An international team found recurrent mutations in the PTEN regulatory gene PREX2 in metastatic melanoma — work that they describe online in Nature.

The group sequenced 25 metastatic melanomas, along with matched normal tissue, looking at the nature and frequency of mutations in relationship to the primary tumor site. Not surprisingly, the rate of point mutations was highest in individuals who were known to have a good deal of sun exposure and lowest in those whose primary tumors occurred in parts of the body not normally exposed to the sun, consistent with a role for UV light in melanoma-related mutagenesis. Metastases from primary tumors on the trunk fell in the middle of the point mutation rate spectrum.

Among the recurrently mutated genes, meanwhile, researchers found known melanoma players such as BRAF, NRAS, KIT, and ETV1, along with mutations in new genes, including PREX2. The latter gene was mutated in around 14 percent of the 107 additional melanoma tumors that they tested by targeted PREX2 sequencing.

"Although its precise mechanism(s) of action remains to be elucidated in melanoma, PREX2 appears to acquire oncogenic activity through mutations that perturb or inactivate one or more of its cellular functions," the study authors wrote. "This pattern of mutations may exemplify a category of cancer genes that is distinct from 'classic' oncogenes … and tumor suppresors."

Rapid growth in human populations has spurred a jump in rare alleles in the human genome, according to a Science study conducted by a pair of researchers from Cornell University.

"Rapid recent growth increases the load of rare variants and is likely to play a role in the individual genetic burden of complex disease risk," co-authors Alon Keinan and Andrew Clark wrote. "Hence, the extreme recent human population growth needs to be taken into consideration in studying the genetics of complex diseases and traits."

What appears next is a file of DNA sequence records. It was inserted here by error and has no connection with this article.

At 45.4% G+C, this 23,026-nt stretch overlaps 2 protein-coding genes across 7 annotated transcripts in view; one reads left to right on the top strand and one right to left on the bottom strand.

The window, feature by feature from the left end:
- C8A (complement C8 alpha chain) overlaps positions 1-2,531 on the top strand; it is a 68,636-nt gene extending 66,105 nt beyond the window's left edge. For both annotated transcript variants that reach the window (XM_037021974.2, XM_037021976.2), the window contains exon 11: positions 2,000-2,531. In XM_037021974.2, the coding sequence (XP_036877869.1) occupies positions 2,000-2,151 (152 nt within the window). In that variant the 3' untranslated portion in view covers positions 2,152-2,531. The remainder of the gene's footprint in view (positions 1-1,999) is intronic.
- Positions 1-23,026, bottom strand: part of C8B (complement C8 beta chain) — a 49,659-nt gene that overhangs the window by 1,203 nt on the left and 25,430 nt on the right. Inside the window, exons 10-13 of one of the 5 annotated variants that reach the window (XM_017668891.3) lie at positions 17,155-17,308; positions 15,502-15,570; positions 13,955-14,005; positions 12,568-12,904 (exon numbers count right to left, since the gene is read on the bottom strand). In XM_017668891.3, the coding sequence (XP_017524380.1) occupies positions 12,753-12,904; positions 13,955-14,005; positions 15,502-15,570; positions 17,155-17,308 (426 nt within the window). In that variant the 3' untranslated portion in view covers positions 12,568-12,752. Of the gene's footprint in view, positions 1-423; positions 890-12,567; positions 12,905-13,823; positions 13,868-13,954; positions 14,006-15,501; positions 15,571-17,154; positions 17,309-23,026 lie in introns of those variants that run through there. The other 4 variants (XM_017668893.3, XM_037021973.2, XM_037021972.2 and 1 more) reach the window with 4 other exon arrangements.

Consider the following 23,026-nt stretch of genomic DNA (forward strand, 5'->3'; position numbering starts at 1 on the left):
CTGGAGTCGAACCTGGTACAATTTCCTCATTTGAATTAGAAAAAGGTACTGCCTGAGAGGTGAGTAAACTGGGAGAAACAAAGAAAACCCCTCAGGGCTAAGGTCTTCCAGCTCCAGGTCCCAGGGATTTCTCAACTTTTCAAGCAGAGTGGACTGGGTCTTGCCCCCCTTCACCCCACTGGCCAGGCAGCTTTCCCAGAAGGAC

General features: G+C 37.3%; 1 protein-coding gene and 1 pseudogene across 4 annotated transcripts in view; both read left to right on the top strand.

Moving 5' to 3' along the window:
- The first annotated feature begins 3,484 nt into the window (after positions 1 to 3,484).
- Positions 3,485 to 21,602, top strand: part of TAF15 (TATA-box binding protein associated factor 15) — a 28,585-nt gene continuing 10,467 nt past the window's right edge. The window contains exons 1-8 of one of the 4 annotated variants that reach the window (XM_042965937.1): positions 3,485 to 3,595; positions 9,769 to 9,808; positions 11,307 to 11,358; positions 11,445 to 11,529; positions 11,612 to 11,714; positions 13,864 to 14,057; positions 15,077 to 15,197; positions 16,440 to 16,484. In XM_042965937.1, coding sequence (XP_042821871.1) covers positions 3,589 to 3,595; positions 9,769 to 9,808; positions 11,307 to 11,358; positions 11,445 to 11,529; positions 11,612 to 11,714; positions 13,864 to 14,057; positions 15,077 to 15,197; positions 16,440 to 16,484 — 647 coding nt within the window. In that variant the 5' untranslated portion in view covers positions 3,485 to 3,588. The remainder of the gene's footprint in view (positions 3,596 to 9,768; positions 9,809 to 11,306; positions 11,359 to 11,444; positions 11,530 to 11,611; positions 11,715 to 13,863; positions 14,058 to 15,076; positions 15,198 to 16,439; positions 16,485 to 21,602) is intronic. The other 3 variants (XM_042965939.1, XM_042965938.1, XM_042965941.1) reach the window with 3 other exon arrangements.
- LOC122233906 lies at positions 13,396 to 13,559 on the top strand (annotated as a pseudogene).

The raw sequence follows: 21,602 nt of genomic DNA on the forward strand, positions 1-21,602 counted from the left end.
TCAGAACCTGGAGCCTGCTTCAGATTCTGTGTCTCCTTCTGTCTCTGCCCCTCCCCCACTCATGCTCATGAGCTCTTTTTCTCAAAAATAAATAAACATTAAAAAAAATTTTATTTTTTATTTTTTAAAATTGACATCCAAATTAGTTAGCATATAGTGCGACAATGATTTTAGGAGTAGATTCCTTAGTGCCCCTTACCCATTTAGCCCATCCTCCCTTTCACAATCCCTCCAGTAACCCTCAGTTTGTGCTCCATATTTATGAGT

The researchers point to disease-gene association studies migrating to exome and whole-genome sequencing, which means that the models of the genetics of complex traits need to accommodate the recent, rapid growth in human population. "The medical implications of an excess of rare genetic variation and increased individual mutational load are of particular interest in light of the limited success of genome-wide association studies at explaining the genetic basis of complex human diseases," they wrote.

Genomics In The Journals is a weekly feature pointing readers to select, recently published articles involving genomics and related research.

The Scan

Study Points to Tuberculosis Protection by Gaucher Disease Mutation

A mutation linked to Gaucher disease in the Ashkenazi Jewish population appears to boost Mycobacterium tuberculosis resistance in a zebrafish model of the lysosomal storage condition, a new PNAS study finds.

SpliceVault Portal Provides Look at RNA Splicing Changes Linked to Genetic Variants

The portal, described in Nature Genetics, houses variant-related messenger RNA splicing insights drawn from RNA sequencing data in nearly 335,700 samples — a set known as the 300K-RNA resource.

Automated Sequencing Pipeline Appears to Allow Rapid SARS-CoV-2 Lineage Detection in Nevada Study

Researchers in the Journal of Molecular Diagnostics describe and assess a Clear Labs Dx automated workflow, sequencing, and bioinformatic analysis method for quickly identifying SARS-CoV-2 lineages.

UK Team Presents Genetic, Epigenetic Sequencing Method

Using enzymatic DNA preparation steps, researchers in Nature Biotechnology develop a strategy for sequencing DNA, along with 5-methylcytosine and 5-hydroxymethylcytosine, on existing sequencers.